The path to economic recovery had been set out in the second report prepared by Lord Shackleton in 1982, and parliament voted £31 million to fund reconstruction and development. Progress was steady, though interrupted by a disastrous fire in the hospital in Stanley. Liberation transformed life on the islands. The garrison outnumbered the islanders and was lavishly equipped with resources, in contrast to an impoverished local government. As civil commissioner Hunt shared authority with the military commissioner who commanded the garrison. Proud of his RAF background, Hunt understood the military and, with only one exception, good personal relations between the commissioners smoothed over ambiguities in the power structure. In 1983 the decision was taken to build an international airport at Mount Pleasant, and construction was completed in May 1985. Hunt's valedictory dispatch contained a strong plea for the introduction of a fishery zone. When this finally happened in 1986 the annual income of the islands was doubled, and it doubled again in successive years through the revenue from fishing licences.


Hunt retired on 13 October 1985: the title of governor had just been restored under a new constitution to take effect later that month and he had been awarded the freedom of Stanley by Falklands councillors. He continued to take a lively interest in Falklands matters after retirement, becoming chairman of the Falkland Islands Association, of the United Kingdom Falkland Islands Trust, the Shackleton Scholarship Fund, and Falklands Conservation. He accepted the offer of honorary air commodore to 2729 (City of Lincoln) squadron of the RAF regiment (which was issued with Argentine Oerlikon guns captured in 1982). He published his memoir, My Falkland Days, in 1992. Slightly abridged by the FCO, it was a lively read and, though he described himself as a 'hard-headed Yorkshireman' (p. 60), it was full of the human sympathy he brought to his job. He was briefly a director of Desire Petroleum, a minor oil company interested in Falklands offshore prospects. He made many trips as a lecturer on cruise ships and revisited the Falklands on several occasions, being encouraged by the new self-confidence which he found there.

Hunt began to develop dementia in 2006 and, having lived latterly near Stockton-on-Tees, died in the Roseville Care Centre in Ingleby Barwick, near Stockton-on-Tees, on 11 November 2012. He was buried after a funeral service in All Saints Church, Hutton Rudby, north Yorkshire, on 23 November and a memorial service was held in St Clement Danes Church, London, on 11 July 2013. He was survived by his wife, Mavis, and their children. A memorial to Hunt was unveiled by Redcar council on 3 September 2013.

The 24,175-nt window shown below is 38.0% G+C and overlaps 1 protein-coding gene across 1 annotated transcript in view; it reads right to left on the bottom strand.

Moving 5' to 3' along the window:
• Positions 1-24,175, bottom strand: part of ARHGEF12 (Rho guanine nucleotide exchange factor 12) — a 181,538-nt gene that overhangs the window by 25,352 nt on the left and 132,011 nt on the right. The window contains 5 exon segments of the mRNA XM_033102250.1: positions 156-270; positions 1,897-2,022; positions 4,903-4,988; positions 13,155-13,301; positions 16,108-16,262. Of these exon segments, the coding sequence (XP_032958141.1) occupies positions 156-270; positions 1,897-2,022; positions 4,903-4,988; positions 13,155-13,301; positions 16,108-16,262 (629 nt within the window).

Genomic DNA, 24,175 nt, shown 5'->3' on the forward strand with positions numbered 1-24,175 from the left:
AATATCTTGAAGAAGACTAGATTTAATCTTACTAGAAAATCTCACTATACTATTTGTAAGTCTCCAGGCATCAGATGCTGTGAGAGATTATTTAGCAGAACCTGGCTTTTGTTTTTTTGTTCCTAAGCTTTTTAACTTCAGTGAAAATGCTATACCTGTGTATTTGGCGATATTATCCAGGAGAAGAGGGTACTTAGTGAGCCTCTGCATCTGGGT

Hunt was a middle-ranking civil servant propelled by events into the thick of a crisis. He displayed qualities of courage, steadfastness, and judgement which preserved his self-respect at a time of national humiliation. He went on to lead the Falkland Islands out of the trauma of occupation onto the path of recovery.


  • R. Hunt, My Falkland days (1992)
  • M. Thatcher, The Downing Street years (1993)
  • P. de la Billière, Looking for trouble (1994)
  • L. Freedman, The official history of the Falklands campaign, 2 vols. (2005)
  • D. Tatham, ed., The dictionary of Falklands biography (2008)
  • R. Hunt, ‘Tempests in India’, High flyers, ed. M. Fopp (2010)
  • Daily Telegraph (13 Nov 2012)
  • The Guardian (13 Nov 2012)
  • The Independent (13 Nov 2012)
  • New York Times (18 Nov 2012)
  • C. Moore, Margaret Thatcher, 1: Not for turning (2013)
  • WW (2012)
  • personal knowledge (2016)
  • private information (2016)
  • b. cert.
  • m. cert.
  • d. cert.



  • BL NSA, current affairs recording


  • photographs, 1982–2007, PA Images, London
  • C. Hobart, oil on canvas, 1999, Bridgeman Art Library, London
  • obituary photographs
  • photographs, Getty Images, London
  • photographs, Rex Features, London [see illus.]
  • photographs, Camera Press, London
  • photographs, Photoshot, London
J. Burke, A general [later edns A genealogical] and heraldic dictionary of the peerage and baronetage of the United Kingdom [later edns the British empire] (1829–)